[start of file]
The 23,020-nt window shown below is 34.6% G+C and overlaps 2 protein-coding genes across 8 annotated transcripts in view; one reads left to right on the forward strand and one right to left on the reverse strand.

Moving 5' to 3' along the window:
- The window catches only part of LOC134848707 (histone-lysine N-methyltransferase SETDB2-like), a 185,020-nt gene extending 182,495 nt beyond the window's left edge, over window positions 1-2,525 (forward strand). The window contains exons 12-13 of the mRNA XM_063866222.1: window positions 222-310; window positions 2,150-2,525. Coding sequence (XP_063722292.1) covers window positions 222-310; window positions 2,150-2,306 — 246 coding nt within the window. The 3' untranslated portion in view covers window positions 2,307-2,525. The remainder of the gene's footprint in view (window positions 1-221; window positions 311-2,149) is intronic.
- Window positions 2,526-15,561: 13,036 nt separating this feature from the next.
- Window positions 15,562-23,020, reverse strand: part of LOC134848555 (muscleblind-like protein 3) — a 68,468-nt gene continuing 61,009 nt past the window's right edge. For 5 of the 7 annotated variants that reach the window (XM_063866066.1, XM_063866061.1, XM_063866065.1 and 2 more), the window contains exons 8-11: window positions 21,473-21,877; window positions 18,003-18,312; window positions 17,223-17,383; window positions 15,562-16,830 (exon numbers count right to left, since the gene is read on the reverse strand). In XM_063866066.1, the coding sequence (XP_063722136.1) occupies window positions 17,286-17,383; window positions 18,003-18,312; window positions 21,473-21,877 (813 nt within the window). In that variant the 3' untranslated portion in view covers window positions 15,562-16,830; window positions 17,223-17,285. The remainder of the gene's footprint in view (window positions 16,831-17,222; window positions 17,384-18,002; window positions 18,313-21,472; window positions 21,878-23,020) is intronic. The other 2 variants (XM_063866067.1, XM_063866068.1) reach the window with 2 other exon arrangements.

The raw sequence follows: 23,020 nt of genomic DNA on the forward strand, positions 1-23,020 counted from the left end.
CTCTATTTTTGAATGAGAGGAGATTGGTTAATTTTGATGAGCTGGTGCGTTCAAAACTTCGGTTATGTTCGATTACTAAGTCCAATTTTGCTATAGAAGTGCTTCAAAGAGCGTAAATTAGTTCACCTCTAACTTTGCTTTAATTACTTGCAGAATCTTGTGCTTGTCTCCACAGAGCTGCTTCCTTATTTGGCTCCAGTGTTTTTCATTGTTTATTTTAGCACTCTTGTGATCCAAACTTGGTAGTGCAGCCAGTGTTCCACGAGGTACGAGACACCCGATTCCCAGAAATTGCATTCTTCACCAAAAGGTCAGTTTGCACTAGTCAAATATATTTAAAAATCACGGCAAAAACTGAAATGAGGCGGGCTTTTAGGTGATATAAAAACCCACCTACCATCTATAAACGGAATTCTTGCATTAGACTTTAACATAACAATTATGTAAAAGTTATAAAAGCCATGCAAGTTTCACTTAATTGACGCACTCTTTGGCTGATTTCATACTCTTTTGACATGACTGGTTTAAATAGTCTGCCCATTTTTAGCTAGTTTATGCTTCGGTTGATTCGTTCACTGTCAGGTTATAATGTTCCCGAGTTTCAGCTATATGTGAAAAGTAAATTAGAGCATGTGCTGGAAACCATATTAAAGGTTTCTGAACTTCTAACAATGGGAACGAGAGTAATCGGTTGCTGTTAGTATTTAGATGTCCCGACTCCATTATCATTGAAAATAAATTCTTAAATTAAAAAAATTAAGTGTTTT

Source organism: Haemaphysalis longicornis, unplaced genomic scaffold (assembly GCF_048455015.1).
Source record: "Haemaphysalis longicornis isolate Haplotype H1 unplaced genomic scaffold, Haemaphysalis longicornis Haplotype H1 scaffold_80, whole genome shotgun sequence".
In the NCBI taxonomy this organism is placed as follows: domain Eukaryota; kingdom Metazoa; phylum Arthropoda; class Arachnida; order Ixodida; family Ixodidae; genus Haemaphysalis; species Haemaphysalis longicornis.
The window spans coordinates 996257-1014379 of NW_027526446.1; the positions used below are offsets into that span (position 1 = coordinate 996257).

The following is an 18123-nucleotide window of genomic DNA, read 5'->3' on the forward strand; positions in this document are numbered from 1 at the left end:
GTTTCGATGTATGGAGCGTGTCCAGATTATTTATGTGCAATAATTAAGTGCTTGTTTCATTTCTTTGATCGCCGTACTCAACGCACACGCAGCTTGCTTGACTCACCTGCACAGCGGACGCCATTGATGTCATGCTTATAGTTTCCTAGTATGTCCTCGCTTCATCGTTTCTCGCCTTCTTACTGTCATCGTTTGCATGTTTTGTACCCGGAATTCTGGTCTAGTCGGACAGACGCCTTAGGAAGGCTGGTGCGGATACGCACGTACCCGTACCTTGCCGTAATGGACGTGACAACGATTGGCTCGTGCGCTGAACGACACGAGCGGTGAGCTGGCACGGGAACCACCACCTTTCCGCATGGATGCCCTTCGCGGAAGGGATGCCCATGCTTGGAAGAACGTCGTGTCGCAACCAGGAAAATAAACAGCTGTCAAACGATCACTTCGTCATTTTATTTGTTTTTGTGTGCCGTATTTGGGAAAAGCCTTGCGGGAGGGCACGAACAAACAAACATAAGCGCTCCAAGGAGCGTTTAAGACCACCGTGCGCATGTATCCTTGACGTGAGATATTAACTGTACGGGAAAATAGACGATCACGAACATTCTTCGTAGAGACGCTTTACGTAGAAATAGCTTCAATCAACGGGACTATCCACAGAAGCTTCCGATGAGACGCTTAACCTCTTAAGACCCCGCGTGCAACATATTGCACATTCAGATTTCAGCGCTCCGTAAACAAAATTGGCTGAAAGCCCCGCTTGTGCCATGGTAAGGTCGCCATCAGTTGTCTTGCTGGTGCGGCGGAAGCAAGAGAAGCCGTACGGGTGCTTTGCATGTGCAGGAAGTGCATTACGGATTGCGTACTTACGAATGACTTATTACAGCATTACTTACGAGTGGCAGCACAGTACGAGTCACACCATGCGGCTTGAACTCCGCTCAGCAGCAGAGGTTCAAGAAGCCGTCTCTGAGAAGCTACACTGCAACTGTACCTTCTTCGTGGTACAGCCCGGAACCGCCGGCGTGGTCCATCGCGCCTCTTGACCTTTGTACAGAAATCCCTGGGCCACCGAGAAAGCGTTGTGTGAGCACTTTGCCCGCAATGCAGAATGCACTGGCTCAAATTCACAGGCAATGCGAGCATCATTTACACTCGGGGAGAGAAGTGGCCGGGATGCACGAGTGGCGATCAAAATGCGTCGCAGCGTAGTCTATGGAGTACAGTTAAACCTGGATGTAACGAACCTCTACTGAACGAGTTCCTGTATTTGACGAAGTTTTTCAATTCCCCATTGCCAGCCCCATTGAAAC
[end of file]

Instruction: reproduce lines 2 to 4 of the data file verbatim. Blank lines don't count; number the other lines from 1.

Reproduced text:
Moving 5' to 3' along the window:
- The window catches only part of LOC134848707 (histone-lysine N-methyltransferase SETDB2-like), a 185,020-nt gene extending 182,495 nt beyond the window's left edge, over window positions 1-2,525 (forward strand). The window contains exons 12-13 of the mRNA XM_063866222.1: window positions 222-310; window positions 2,150-2,525. Coding sequence (XP_063722292.1) covers window positions 222-310; window positions 2,150-2,306 — 246 coding nt within the window. The 3' untranslated portion in view covers window positions 2,307-2,525. The remainder of the gene's footprint in view (window positions 1-221; window positions 311-2,149) is intronic.
- Window positions 2,526-15,561: 13,036 nt separating this feature from the next.